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Should you accept a counter offer?

Posted on 7/11/2014 by Jo Hodge


It is always flattering to receive a counter offer, but there are a few points to consider when deciding whether to accept that counter ​offer. Surveys have shown that 63% of employers are likely to make a counter offer.

Counter offers can include better pay, more or improved benefits or better conditions. Here are 10 reasons why you should think carefully before accepting a counter offer:

  • Your employer will now know you are unhappy and question your loyalty to the organisation going forward. If you phone in sick or take off odd days, your employer will be suspicious that you are still not happy.
  • Your new employer may have made announcements internally, stopped advertising and interviewing for the role which can have a negative impact and affect any chance you would have of potentially working there in the future.
  • Your employer may not consider you for future promotions as they question your loyalty to the company.
  • Often employers will ask you to stay in a panic, as it came unexpectedly. Behind closed doors they will be planning your replacement, as you staying gives them ample time to do so.
  • If your employer has to make cutbacks, they are more likely to make cuts with employees that they know are not happy and have not been loyal in the past.
  • They may offer incentives to make you stay, like an increase in salary or better benefits. However you should consider why they did not feel you were worth this before and if this means you won’t get another salary increase at your next review.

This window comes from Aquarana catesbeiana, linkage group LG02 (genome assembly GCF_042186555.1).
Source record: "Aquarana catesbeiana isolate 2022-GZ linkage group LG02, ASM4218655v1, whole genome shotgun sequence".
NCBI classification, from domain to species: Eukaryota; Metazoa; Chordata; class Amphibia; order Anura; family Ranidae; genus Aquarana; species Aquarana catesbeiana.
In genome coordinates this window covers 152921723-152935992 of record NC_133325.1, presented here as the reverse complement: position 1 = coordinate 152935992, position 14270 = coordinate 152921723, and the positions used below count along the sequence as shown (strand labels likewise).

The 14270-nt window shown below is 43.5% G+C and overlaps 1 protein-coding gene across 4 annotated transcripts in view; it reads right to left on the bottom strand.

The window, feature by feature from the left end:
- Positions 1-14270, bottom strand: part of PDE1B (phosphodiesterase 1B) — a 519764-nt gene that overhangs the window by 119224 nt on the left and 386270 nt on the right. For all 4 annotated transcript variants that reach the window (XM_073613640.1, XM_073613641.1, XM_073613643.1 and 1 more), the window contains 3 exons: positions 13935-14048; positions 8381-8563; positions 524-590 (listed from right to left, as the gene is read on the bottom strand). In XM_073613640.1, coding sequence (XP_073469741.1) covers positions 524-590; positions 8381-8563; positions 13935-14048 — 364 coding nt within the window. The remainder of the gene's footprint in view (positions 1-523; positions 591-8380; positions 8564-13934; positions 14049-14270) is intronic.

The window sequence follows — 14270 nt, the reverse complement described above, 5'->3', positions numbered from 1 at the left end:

• Do you want to work for a company that only gives additional benefits/ salary when you threaten your resignation?
  • Would anything really change? You need to consider what your motivations were for looking for a new role initially. If it was money and benefits then this may improve, however if it is the job itself, then you need to think about whether this will change long term.
  • Statistics show that a high percentage of people end up leaving or made redundant within 6-12 months of a counter offer. You need to consider what you will do if you are in that situation.
  • If your employer decides to replace you after six months, it will be much harder for you to convince them to keep you, than it is for your employer to persuade you to stay now.

If you’re still unsure about whether to stay or make the plunge to a new role, then make a list of all your problems and annoyances in your current role and how these will improve if you stay. It is likely that only a couple will change.